G7 leaders to announce ban on Russian gold imports

G7 leaders to announce ban on Russian gold imports

 A number of countries such as the United States, Britain, Japan and Canada have imposed new sanctions on Russia. The sanctions are in the form of a ban on gold imports from Russia, as stated by the President of the United States (US), Joe Biden, Sunday (26/6/2022). The statement is part of a new round of sanctions against Russia since it invaded Ukraine on February 24, 2022. Biden said the US would charge Russian President Vladimir Putin for denying the revenue needed to fund the war in Ukraine. 

"Together, the G7 will announce that we will ban imports of Russian gold, a key export that generates tens of billions of dollars for Russia," Biden said on Twitter. In a separate statement, the British government said the restrictions would apply to newly mined or refined gold. The sanctions will not affect gold of Russian origin that has previously been exported from Russia. According to Reuters, Russia's gold exports were worth 12.6 billion pounds ($15.45 billion) last year. 

Meanwhile, wealthy Russians have recently been buying gold bullion to mitigate the financial impact of Western sanctions, the government said.
"The measures we are announcing today will hit the Russian oligarchs directly and strike at the heart of Putin's war machine," Prime Minister Boris Johnson said. "We need to starve the Putin regime in its funding. The UK and our allies are doing just that." The latest initiative follows the March suspension of the London Bullion Market Association (LBMA) accreditation for six Russian precious metal refiners.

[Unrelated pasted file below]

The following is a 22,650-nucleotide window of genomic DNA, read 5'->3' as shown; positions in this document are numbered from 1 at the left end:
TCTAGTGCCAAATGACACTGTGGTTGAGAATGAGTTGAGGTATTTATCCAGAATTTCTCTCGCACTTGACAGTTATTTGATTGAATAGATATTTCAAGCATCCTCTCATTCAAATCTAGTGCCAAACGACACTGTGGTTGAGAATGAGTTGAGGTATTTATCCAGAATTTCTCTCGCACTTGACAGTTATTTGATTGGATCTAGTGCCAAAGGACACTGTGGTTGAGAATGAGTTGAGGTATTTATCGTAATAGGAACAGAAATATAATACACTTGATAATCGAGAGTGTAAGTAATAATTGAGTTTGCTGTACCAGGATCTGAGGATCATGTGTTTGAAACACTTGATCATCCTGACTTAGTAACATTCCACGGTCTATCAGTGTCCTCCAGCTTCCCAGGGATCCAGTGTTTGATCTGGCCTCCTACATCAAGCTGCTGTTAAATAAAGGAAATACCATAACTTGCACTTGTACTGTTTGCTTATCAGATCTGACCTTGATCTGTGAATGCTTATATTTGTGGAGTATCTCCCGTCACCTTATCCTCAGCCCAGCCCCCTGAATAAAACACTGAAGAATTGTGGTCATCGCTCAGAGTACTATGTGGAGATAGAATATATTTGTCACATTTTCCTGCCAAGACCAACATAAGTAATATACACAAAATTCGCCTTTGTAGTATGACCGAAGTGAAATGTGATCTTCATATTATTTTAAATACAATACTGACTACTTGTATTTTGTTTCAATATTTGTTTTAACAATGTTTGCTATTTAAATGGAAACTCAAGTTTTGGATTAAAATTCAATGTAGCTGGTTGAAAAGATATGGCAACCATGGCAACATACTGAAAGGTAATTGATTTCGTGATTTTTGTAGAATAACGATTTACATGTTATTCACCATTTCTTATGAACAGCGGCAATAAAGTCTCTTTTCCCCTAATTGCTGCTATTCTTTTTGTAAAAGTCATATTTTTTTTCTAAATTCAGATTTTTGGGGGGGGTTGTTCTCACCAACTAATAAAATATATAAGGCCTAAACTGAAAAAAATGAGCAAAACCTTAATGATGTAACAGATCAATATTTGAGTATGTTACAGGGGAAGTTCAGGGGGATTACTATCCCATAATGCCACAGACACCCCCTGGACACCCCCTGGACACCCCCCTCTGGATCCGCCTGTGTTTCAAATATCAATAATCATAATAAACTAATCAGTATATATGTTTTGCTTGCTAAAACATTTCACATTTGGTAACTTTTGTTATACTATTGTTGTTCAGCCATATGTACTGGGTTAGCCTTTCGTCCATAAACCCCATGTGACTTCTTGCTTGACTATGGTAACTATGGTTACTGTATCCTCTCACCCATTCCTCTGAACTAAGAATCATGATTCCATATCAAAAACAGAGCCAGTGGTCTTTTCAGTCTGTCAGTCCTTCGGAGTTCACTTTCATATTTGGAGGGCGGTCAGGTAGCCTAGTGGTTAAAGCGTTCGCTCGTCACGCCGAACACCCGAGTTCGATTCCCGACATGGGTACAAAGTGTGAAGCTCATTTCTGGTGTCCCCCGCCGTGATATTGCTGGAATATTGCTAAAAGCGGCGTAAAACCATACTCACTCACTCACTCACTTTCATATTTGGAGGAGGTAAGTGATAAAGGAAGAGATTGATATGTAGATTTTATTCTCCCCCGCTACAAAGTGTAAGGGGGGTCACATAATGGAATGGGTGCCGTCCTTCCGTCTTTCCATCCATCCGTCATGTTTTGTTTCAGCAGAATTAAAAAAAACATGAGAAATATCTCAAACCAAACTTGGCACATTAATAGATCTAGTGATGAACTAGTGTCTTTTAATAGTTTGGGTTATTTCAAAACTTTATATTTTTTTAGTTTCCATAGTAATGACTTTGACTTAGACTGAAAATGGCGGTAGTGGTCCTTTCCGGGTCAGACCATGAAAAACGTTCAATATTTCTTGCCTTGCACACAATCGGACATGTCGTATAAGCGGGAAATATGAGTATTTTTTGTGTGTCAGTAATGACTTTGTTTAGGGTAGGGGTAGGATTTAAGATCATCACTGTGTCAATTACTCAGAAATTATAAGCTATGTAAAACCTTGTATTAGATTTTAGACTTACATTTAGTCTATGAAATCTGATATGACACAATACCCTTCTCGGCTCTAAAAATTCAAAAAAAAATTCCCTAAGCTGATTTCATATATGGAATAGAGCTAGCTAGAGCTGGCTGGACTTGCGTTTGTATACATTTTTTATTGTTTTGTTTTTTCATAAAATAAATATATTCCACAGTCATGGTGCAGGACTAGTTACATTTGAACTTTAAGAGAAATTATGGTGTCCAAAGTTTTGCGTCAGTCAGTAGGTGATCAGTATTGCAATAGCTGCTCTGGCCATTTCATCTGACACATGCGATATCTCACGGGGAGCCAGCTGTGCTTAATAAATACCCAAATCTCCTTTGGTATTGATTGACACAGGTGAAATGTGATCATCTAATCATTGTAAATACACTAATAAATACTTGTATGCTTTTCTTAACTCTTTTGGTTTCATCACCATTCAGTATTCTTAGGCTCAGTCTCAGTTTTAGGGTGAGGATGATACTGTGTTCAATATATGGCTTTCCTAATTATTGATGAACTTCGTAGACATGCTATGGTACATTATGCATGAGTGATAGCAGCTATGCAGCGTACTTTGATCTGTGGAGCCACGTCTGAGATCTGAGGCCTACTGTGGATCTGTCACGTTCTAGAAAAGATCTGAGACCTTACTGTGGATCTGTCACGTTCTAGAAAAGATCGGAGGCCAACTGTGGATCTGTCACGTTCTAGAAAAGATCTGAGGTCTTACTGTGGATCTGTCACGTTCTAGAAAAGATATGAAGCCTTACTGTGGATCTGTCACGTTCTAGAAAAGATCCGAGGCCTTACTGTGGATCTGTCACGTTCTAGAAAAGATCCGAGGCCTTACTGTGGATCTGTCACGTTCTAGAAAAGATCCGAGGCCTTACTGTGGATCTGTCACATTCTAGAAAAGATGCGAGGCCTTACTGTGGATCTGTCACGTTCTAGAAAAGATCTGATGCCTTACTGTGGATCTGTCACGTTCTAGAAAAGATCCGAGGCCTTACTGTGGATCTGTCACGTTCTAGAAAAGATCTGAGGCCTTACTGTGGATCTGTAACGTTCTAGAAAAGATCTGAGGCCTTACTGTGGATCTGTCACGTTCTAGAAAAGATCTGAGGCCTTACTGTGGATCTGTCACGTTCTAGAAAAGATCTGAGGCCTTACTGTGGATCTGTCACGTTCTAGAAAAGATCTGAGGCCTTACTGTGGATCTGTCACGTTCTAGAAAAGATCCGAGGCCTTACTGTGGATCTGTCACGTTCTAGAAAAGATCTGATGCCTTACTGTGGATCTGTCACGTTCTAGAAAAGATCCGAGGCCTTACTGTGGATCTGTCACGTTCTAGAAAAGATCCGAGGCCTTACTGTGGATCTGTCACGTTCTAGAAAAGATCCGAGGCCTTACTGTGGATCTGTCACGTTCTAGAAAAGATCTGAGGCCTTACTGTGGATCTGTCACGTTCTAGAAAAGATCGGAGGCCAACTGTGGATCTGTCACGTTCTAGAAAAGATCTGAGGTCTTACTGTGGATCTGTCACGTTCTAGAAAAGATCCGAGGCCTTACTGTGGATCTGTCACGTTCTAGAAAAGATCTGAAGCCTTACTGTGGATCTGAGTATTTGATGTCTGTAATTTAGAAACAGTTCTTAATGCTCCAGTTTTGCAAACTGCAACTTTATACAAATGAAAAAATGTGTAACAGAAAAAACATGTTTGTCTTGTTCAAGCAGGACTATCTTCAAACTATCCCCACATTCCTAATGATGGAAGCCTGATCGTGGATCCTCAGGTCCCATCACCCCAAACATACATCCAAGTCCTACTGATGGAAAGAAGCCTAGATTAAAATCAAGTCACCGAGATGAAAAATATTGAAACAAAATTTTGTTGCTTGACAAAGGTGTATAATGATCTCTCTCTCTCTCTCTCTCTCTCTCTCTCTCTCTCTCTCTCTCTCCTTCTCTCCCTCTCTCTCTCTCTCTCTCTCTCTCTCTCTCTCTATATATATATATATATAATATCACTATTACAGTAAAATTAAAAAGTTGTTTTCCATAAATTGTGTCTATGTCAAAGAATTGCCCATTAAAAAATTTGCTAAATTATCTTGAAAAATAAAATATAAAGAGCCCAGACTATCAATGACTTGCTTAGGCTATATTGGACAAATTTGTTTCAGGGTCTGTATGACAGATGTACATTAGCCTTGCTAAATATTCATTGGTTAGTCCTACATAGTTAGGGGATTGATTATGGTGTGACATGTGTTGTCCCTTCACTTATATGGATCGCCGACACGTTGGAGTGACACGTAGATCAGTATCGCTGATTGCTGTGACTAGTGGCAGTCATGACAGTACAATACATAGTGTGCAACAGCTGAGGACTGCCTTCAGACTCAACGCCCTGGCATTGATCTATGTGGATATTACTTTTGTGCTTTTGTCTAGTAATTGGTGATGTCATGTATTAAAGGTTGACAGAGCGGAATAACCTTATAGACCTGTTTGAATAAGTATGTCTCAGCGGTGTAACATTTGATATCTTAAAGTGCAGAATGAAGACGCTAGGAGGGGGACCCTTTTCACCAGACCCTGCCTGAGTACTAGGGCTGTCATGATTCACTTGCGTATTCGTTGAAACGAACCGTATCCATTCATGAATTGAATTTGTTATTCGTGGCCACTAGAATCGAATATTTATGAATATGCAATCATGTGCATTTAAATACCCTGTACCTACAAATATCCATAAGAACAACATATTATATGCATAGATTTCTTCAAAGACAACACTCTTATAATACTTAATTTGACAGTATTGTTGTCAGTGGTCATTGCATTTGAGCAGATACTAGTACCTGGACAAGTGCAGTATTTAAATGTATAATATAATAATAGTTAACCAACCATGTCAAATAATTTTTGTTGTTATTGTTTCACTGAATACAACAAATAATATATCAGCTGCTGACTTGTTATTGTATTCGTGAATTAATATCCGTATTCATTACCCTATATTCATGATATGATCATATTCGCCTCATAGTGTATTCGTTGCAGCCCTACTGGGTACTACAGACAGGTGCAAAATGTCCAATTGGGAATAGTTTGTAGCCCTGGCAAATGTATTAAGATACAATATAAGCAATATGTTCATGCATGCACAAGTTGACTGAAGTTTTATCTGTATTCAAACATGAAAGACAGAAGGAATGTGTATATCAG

Quoted by Ndtv, a senior US government official said the G7 will announce a ban on Russian gold imports on Tuesday (28/6/2022). The upcoming announcement is part of an ongoing effort to hold Russia accountable for its war in Ukraine and block efforts to evade Western sanctions. According to TASS, the European Union has adopted six packages of sanctions against Russia and Belarus since the start of Moscow's invasion of Ukraine on February 24. 

Several sectors, including gas, remain largely untouched as EU governments avoid actions that could damage their own economies more than Russia. "Work will continue on sanctions, including to strengthen implementation and prevent circumvention," EU leaders said at the end of their regular summit on June 23-24, according to an updated version of their draft conclusion dated June 20 and seen by Reuters. The text represented a compromise between the Nordic and eastern countries which prompted a clear reference to the seventh package in the summit statement. Countries like Germany and Belgium are looking to focus on implementing existing measures rather than immediately adding more. 

In previous versions of the text there was no mention of more work on sanctions, with the tweak representing a win for the eagles. However, in line with Germany's wishes, the new text does not explicitly refer to the seventh package. While no new packages are being prepared, work is underway to identify sectors that could be hit, officials said.

Next Post Previous Post
Update cookies preferences